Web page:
Oct 112016
 

life jacket zone

Hurricane Matthew was my first big weather adventure in my new home state. YIKES!  What an experience. My online friend Lore Raymond of Women as Visionaries has more than thirty years of experience with Florida weather and, during the storm, reached out to me several times. Although that was reassuring, I especially appreciate the question she posed when we were safely home: What gifts did Hurricane Matthew send your way?

For us there were many. Give me a blizzard any day — I’m a lifelong New Englander and have a pretty good idea of what it will do as well as what needs to happen to stay safe. But this? I felt ignorant and helpless. The first gift was the ability to recognize our inexperience and listen to the warnings. When we left, Matthew was a Category 4 storm headed directly for our little island. We had no idea what we would face upon our return… or even IF we’d be able to return. (I shudder to think what we’d have faced if it had not tired itself out, drifted a few miles east, and become a Cat 2!)

toppled-cypress

 

 

hurricane-matthew-cleanup

Favorite Husband and I packed up a few changes of clothing, our dogs, my laptop and a few books. Evacuation sure helps get priorities in order in a hurry. We headed west where we were able to connect with my son and my sister.

Western Floridians greeted us with incredible hospitality, generosity, and compassion. They’d gotten beat up by Hermine just 3 weeks ago; its memory was close to the surface. We were comfortable, safe and able to monitor island events through a combination of texts (both personal and from the Office of Emergency Management), social media and an occasional news broadcast.

You call those gifts?

Yes. But wait… there’s more! We spent time together as a family and connected with other evacuees from the island. We made some new friends and explored a new city.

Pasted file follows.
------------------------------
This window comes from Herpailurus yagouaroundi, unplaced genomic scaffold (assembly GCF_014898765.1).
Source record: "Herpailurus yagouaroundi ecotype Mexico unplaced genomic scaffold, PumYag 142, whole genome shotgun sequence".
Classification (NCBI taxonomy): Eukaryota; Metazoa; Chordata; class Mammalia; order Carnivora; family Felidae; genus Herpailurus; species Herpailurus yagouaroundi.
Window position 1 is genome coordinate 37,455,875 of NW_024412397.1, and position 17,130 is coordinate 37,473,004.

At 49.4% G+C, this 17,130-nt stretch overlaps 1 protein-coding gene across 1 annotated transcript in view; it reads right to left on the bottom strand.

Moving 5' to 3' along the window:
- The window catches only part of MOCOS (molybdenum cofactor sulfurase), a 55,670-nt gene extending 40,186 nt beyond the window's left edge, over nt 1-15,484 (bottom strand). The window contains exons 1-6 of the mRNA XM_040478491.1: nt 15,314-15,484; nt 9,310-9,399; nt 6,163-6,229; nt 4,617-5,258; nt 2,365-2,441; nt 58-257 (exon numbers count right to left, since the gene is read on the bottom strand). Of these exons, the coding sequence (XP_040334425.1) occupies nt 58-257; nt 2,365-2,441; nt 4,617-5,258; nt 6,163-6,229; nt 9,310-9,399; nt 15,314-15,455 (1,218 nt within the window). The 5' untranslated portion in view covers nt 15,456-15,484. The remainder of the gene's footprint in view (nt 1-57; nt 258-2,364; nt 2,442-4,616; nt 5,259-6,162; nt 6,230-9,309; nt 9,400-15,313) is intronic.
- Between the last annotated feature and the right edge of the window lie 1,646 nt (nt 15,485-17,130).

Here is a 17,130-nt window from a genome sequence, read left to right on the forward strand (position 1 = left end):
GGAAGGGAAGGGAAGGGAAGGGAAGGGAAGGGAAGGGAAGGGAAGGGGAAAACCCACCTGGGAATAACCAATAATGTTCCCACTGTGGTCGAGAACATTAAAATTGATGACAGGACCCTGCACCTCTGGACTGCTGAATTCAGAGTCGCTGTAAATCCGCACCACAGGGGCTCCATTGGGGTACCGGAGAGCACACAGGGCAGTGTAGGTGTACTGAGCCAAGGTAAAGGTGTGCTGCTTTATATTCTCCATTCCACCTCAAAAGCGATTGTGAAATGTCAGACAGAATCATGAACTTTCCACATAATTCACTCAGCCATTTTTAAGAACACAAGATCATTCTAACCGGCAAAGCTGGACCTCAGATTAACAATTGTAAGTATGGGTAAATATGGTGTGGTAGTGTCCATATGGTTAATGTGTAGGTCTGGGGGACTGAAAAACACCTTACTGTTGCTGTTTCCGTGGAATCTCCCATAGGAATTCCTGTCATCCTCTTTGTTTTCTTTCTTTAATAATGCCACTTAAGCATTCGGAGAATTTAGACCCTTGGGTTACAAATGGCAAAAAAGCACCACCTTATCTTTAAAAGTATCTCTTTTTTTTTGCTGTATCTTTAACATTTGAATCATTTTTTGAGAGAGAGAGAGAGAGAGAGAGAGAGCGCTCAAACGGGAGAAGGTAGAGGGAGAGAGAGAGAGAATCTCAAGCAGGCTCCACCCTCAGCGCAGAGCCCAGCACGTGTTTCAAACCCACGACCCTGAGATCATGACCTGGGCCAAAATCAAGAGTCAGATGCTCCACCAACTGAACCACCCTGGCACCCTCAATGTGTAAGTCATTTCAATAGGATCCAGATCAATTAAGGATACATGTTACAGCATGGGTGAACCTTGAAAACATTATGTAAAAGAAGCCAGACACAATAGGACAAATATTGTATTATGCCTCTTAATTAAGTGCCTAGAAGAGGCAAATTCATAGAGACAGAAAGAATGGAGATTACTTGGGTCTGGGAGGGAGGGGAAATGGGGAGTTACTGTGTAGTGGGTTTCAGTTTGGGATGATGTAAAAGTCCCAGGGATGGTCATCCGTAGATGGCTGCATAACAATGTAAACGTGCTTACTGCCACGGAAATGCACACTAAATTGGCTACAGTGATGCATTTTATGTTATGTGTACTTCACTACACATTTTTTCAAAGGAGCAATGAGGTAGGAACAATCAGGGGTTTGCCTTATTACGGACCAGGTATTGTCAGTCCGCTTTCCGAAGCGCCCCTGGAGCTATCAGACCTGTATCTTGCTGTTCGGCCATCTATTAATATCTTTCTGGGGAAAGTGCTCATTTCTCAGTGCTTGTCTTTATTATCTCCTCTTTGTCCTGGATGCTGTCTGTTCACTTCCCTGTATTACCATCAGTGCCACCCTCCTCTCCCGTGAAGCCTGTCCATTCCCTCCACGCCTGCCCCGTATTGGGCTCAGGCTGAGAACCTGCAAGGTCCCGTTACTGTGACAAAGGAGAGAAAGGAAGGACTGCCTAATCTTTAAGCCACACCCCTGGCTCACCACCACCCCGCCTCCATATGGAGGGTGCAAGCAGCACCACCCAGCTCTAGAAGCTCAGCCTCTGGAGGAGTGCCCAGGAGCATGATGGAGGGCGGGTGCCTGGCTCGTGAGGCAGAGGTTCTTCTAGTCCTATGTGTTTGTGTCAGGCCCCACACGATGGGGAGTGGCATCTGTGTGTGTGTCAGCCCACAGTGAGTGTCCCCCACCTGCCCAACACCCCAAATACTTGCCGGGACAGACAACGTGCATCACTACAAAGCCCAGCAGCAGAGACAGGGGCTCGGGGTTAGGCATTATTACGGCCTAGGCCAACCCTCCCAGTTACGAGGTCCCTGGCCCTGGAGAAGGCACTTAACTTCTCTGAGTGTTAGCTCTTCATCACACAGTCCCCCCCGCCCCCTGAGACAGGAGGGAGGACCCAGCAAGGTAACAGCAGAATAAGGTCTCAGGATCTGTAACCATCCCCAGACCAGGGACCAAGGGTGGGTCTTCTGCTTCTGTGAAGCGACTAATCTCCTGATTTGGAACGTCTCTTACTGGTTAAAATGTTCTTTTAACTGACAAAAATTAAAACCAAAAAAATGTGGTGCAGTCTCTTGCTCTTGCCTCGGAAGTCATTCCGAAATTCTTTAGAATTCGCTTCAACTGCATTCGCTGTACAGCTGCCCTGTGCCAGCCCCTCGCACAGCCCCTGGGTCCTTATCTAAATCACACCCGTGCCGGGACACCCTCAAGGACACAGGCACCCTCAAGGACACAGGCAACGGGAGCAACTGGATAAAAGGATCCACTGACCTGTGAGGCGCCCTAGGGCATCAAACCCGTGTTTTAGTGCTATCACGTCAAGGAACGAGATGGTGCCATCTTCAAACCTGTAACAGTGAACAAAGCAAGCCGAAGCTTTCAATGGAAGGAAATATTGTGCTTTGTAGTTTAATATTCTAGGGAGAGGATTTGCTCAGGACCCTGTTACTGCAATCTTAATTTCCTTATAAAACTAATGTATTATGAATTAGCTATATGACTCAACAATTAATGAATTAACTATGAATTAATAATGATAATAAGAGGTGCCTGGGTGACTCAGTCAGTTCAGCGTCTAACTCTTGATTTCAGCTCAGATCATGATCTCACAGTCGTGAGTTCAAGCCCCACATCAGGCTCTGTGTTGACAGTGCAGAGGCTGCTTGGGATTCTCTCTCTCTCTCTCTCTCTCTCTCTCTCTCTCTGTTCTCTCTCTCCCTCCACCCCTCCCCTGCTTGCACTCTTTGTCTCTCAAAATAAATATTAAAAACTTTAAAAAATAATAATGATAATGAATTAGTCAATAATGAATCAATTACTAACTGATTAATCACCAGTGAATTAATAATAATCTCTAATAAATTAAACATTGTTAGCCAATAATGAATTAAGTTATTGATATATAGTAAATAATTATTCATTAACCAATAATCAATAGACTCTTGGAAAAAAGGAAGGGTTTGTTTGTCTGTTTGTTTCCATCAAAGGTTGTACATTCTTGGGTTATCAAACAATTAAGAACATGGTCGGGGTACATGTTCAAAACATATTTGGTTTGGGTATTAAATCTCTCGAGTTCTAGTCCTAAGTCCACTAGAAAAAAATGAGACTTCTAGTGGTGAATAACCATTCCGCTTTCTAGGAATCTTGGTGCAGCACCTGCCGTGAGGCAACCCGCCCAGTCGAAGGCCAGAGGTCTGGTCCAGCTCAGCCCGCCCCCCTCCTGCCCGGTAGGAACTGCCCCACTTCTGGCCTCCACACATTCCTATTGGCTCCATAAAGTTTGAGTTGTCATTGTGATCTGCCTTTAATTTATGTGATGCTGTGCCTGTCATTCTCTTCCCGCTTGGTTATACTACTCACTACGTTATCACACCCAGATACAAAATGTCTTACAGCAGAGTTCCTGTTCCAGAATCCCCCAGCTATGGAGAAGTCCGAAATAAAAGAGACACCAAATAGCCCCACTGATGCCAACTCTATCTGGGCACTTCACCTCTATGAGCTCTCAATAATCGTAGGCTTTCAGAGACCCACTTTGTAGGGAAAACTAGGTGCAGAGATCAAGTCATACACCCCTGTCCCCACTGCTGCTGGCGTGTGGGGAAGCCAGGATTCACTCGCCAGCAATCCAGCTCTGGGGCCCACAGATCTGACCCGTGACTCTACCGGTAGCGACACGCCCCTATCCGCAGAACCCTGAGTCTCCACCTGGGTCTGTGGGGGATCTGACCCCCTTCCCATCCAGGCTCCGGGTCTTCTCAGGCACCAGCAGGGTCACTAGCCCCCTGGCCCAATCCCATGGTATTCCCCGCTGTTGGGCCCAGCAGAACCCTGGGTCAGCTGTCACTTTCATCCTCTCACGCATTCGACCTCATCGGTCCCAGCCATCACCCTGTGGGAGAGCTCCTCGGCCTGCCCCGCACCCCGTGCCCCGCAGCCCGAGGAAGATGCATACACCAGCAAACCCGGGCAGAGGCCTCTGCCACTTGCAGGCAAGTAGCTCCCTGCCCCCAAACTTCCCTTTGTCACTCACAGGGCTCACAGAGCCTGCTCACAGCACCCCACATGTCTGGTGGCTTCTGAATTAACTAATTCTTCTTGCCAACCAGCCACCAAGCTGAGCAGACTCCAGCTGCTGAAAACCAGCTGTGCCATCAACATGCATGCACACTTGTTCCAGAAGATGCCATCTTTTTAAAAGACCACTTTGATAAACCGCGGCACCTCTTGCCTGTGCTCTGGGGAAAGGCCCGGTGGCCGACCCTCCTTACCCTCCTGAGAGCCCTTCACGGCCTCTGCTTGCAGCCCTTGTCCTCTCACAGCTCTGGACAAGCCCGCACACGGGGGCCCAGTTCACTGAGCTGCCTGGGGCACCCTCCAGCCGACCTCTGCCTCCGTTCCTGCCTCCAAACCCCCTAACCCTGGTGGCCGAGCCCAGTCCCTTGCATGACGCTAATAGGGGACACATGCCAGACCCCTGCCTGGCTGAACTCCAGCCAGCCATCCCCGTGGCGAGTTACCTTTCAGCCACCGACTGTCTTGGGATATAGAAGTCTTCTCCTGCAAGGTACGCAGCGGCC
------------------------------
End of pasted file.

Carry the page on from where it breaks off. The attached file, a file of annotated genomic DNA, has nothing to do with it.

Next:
And back home on the island? I feel a stronger bond  and a closer connection with my new home and everyone who lives here. Hurricane Matthew brought out the best in so many. I have mad respect for the utility company and our local first responders (who, by the way, waited at the bottom of the bridge and waved “welcome home” to those who were able to return late Saturday afternoon).

And, of course, there were our four-legged evacuees who, most likely, will get a post of their own.

Overall? I’m overwhelmed with gratitude and ready for a nap. Much love.

canine-evacuees

 

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How to support relief efforts in Haiti.

Resources to support hurricane relief in North Carolina.

 October 11, 2016  Posted by  Happiness, Self care, Special Topics 10 Responses »
Jun 152016
 

When I got up this morning it was still dark. Something wasn’t quite right, so I trundled off to urgent care to get checked. Long story short? Today turned into a #self-care fest of epic proportions. Not the fun kind, the “put on your big girl panties and get this stuff taken care of” kind.

Did I plan to spend my day like this? Hell no.  Absolutely not. And weird symptoms have a funny way of kicking me right square in the procrastinator. I’m fine… just more than a little bit finished with shuttling from place to place and to watch people check my insurance card.

I’m taking a break to post this before returning to our regularly scheduled self-care programming. Yoga class is calling.

 

empty cup

 

“Love yourself first and everything else falls into line. You really have to love yourself to get anything done in this world.”– Lucille Ball

“Remember always that you not only have the right to be an individual, you have an obligation to be one.” – Eleanor Roosevelt

peacock-9519

 

“You have been criticizing yourself for years, and it hasn’t worked. Try approving of yourself and see what happens.”– Louise L. Hay

“We delight in the beauty of the butterfly, but rarely admit the changes it has gone through to achieve that beauty.” ~ Maya Angelou

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“Caring for myself is not self-indulgence, it is self-preservation, and that is an act of political warfare.”― Audre Lorde

“Every sacred soul has a sacred body.”― Lailah Gifty Akita

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I had to use some ninja-level self-care skills to write and publish  The Inner Critic Advantage: Making Peace With the Noise in Your Head. It’s a little book full of big ideas about how — and why — you can learn to love “that voice.”   The Inner Critic Advantage is now available on Amazon.

 

 June 15, 2016  Posted by  E, Happiness, Self care 14 Responses »